- Repeat the same process with one piece of the main fabric (in my case the embossed material) and the interfacing for the flap.
- With right sides together fold the purse body in half. Stitch both sides using a Â½ inch seam allowance
- To form the bottom of the purse, take one side seam you just sewed and place the top facing you (inside out). Flatten and form a triangle at the corner and stitch across – about 1 inch. Do this on the other side. This will give a base to the purse. (Sorry I didn’t photograph this so hope my description works for you). Turn the bag the right side out.
- Take the piece of the flap that has the interfacing attached and find the center of the flap by folding the flap in half lengthwise.
- Take the other piece of flap and place the two flap pieces right sides together and stitch the two sides and bottom using a Â½ inch seam allowance.
- Clip the corners within the seam allowance and turn the flap right side out. Use a blunt that is not too pointy to force out the corners.
- On the inside of the flap find the center of the flap. About 1inch from the bottom make two slits with small scissors at the center point. Apply the fray check to prevent fraying or ripping and insert the prongs of the non-magnetic side of the snap through the slits. Place on the snap backing and bend the prongs out.
- Place the flap on the back of the bag raw edges together. Stitch the flap to the bag using a 1/2 inch seam allowance
- Using the paper pattern pieces for the purse body, cut two pieces of lining. With right sides together sew both sides of lining.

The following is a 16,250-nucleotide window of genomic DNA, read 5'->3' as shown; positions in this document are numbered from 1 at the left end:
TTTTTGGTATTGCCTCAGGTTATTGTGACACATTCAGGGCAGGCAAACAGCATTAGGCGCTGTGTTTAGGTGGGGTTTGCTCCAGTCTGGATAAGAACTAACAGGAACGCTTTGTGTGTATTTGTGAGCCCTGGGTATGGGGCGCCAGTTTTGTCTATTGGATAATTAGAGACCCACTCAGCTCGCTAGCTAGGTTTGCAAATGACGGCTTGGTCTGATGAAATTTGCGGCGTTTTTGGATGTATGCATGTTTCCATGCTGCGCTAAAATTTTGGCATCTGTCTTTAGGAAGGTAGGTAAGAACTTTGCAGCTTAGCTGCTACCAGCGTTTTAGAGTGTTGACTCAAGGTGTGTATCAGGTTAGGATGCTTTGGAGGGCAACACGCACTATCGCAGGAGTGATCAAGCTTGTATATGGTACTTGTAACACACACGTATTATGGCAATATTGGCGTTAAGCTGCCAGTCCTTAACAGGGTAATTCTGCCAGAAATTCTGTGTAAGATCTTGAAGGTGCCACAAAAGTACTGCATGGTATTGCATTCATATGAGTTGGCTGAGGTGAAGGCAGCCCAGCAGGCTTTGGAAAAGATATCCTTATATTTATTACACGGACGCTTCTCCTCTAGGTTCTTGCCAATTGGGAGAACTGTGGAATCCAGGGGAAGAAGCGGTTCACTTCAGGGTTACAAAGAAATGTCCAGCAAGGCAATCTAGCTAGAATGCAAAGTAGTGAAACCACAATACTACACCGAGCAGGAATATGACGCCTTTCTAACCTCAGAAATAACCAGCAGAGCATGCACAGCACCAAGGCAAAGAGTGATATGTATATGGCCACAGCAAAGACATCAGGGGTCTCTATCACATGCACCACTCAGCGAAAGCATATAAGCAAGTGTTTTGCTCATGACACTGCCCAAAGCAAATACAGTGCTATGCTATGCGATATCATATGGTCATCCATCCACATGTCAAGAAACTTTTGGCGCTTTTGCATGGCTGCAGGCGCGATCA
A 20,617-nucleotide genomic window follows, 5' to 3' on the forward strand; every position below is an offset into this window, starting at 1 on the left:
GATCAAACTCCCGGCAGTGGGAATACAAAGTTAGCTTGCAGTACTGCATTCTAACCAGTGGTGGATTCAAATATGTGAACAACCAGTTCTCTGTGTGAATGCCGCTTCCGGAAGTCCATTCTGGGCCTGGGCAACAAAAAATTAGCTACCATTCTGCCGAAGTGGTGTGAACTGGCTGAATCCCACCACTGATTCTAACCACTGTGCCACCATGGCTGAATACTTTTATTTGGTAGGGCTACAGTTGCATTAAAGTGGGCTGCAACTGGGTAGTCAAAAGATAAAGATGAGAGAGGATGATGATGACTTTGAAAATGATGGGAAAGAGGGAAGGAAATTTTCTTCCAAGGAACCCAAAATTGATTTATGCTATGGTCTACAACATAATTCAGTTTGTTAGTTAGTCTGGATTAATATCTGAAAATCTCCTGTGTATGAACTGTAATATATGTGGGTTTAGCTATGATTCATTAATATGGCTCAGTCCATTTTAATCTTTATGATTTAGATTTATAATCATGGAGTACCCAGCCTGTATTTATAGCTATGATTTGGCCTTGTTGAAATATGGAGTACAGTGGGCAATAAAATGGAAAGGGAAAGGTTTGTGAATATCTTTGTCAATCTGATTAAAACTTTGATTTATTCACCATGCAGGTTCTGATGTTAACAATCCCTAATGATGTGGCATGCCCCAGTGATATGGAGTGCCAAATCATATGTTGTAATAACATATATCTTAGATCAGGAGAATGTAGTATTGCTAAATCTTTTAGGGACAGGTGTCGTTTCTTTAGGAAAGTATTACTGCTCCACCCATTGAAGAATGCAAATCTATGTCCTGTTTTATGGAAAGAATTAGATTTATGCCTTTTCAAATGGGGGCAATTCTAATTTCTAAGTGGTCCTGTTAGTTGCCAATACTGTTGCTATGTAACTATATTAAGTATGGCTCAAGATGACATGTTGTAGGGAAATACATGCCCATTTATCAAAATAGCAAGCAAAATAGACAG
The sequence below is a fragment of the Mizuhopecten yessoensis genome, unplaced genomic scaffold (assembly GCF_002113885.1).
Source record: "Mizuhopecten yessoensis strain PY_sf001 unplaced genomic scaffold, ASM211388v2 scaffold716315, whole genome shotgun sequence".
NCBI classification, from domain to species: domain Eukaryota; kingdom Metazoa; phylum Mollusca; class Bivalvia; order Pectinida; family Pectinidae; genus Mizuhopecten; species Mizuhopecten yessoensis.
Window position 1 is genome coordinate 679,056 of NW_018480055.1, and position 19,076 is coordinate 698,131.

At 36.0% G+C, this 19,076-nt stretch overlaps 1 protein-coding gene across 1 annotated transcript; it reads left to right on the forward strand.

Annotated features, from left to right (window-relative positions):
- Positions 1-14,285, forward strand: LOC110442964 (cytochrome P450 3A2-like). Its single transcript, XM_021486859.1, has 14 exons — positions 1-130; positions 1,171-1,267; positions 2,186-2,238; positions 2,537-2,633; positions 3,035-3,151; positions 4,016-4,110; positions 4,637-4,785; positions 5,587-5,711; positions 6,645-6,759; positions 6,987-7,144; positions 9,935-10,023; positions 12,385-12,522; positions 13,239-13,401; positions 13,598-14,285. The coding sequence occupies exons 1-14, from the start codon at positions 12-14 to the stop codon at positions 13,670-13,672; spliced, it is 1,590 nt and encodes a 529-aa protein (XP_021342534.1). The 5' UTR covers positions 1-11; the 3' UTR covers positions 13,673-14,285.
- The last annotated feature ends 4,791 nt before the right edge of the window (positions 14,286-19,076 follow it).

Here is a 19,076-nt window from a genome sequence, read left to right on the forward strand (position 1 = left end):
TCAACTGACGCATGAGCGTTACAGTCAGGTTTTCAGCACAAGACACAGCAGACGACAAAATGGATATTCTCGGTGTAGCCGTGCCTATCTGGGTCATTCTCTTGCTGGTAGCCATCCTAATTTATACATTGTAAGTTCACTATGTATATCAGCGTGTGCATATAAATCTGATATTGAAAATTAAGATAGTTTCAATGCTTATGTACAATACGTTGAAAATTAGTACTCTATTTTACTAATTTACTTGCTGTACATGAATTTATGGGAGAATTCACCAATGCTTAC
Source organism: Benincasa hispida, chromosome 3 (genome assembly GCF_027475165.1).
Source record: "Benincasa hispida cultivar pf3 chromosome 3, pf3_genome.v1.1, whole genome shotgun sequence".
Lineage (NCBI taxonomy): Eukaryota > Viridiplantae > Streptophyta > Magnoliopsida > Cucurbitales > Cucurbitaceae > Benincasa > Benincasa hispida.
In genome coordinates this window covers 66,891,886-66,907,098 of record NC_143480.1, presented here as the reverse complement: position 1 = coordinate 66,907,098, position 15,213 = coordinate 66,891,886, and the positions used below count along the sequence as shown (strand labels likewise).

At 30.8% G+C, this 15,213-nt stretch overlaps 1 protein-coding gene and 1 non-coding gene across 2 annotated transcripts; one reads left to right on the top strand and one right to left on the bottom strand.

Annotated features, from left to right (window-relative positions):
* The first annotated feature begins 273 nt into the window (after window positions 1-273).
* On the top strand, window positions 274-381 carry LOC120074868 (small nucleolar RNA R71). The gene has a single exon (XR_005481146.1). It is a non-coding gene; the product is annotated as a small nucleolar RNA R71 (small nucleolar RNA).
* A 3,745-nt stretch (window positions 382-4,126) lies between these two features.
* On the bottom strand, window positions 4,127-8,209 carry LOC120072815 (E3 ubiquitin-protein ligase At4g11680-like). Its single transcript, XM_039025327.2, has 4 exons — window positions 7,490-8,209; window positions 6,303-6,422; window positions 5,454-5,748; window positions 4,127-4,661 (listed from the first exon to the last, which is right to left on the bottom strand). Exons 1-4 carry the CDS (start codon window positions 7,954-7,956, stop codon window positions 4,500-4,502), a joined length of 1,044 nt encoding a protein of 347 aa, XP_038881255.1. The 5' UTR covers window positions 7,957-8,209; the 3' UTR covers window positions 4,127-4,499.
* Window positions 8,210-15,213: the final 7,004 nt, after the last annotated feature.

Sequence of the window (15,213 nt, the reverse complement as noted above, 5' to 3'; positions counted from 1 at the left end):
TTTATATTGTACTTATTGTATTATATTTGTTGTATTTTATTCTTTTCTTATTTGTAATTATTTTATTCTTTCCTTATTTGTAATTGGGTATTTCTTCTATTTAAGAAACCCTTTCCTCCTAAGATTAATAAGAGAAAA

- Keep the lining wrong side out and slip it over the purse. Stitch around the top using a 1/2 inch seam. Turn lining to the inside.
- Apply chalk to the snap you placed in the flap and close the flap. Gently rub the chalk onto the body of the purse. Make two slits with small scissors on either side of the chalk mark. Apply fray check to prevent fraying or ripping and insert the prongs of the magnetic side of the snap. Apply the snap backing and bend the prongs out.
- Pull the lining out of the purse. Fold the raw edges towards the inside 1/2 inch. Stitch the bottom of the lining closed and push lining back into the purse
- Topstitch across the top of the body of the purse to keep the lining from puffing.
Stages of the Clutch CreationClick thumbnail to view full-size
The Final Touches
I said at the start that I was doing some beading. Unfortunately I didn't take a picture of the final purse with the bead work. This photo was of a sample I tried out. What I ended up doing was tracing the edges of the flowers with the beads. I did this on the flap part of the bag.
Do you think you might try making this purse?
You guessed it! I spent my weekend indoors building lenses and not making the purse for my friend's upcoming birthday...another BIG O! I've got a couple of months to go yet though...have to get on to it!
Hope you thought it was worth the effort...